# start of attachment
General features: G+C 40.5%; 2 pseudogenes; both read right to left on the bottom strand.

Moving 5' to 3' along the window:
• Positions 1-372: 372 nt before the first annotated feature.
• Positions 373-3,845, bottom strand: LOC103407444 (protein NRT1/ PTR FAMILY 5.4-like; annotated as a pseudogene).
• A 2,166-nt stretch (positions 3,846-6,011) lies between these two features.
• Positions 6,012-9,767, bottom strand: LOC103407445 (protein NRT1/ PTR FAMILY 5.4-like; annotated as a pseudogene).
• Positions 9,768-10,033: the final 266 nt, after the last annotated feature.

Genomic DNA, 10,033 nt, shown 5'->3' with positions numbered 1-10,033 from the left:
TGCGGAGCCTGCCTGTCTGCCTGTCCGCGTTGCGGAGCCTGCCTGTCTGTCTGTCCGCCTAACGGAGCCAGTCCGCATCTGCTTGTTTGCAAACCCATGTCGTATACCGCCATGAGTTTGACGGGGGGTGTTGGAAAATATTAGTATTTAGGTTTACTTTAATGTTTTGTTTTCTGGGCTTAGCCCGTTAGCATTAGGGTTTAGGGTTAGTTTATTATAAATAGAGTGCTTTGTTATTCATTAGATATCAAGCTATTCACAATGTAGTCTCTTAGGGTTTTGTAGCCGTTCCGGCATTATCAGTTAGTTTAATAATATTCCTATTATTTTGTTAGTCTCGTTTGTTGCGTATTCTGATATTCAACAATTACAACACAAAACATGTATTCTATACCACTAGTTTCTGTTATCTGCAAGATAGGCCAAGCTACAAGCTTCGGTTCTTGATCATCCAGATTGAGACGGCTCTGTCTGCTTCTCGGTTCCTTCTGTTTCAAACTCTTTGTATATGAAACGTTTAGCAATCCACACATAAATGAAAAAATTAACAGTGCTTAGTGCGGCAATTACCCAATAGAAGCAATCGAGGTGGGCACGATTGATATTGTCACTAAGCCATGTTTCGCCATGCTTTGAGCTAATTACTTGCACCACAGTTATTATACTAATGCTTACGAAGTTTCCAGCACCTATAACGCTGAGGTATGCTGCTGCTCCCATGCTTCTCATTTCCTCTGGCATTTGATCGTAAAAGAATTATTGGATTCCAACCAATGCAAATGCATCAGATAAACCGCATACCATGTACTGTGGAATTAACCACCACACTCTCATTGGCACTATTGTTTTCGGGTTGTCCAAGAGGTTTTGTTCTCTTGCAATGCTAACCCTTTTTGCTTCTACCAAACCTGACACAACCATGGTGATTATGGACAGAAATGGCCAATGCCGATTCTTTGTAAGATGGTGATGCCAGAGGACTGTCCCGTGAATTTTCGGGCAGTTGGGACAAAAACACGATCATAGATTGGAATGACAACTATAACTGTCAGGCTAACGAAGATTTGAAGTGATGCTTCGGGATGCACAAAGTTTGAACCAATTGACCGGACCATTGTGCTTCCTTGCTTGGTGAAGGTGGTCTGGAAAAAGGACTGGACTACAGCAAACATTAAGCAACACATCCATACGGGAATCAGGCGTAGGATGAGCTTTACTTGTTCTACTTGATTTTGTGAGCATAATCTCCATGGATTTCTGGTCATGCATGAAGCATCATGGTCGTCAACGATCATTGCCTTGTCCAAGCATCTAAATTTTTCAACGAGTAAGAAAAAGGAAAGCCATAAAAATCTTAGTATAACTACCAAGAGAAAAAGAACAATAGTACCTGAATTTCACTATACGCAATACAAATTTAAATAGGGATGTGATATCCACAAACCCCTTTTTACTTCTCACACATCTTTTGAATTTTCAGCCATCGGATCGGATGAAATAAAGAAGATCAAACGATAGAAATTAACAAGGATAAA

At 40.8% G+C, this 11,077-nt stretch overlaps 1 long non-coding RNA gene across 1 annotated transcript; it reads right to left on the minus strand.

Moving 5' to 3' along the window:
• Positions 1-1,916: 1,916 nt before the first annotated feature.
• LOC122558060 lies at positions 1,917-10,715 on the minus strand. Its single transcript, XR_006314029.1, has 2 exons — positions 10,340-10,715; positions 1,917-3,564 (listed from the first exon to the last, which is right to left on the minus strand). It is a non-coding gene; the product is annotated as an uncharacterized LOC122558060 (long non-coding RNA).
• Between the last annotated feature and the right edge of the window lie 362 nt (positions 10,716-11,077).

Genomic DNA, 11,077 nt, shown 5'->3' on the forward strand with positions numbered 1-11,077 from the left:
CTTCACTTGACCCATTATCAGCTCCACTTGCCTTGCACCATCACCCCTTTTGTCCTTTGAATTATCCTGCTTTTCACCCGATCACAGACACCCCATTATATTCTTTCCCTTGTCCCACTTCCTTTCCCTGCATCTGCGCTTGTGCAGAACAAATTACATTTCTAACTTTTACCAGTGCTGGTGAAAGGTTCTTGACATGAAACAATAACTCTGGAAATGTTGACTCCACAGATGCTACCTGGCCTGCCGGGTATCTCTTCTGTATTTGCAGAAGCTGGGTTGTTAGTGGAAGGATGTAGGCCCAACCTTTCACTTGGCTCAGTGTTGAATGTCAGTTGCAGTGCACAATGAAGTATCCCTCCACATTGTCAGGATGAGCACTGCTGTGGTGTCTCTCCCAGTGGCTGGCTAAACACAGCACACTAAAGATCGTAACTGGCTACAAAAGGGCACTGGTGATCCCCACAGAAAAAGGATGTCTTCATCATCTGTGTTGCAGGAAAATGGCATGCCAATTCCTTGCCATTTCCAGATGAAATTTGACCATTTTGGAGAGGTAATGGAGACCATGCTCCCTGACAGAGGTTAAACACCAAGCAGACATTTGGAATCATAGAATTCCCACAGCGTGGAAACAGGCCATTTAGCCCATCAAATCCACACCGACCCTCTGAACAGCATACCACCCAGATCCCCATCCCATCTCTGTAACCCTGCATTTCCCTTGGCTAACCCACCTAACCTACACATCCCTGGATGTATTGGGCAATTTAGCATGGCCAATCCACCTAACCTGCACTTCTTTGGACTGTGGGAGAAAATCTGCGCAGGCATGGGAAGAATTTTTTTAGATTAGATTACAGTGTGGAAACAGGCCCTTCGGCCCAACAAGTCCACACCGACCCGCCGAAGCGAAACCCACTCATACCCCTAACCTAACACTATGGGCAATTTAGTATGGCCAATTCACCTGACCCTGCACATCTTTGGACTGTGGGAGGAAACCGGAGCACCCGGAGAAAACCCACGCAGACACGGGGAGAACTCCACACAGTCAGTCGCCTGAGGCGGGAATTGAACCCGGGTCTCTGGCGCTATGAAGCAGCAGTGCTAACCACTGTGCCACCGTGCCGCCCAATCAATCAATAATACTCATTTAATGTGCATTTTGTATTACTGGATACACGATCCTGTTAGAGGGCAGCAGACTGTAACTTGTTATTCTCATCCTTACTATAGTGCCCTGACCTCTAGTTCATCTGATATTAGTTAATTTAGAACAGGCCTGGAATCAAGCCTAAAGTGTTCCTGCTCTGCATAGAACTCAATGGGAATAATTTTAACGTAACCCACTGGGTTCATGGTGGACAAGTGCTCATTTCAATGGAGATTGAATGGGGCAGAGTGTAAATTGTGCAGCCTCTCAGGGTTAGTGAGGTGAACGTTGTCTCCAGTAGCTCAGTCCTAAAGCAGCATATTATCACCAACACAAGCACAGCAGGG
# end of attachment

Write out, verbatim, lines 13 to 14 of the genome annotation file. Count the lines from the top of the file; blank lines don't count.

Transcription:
• LOC122558060 lies at positions 1,917-10,715 on the minus strand. Its single transcript, XR_006314029.1, has 2 exons — positions 10,340-10,715; positions 1,917-3,564 (listed from the first exon to the last, which is right to left on the minus strand). It is a non-coding gene; the product is annotated as an uncharacterized LOC122558060 (long non-coding RNA).
• Between the last annotated feature and the right edge of the window lie 362 nt (positions 10,716-11,077).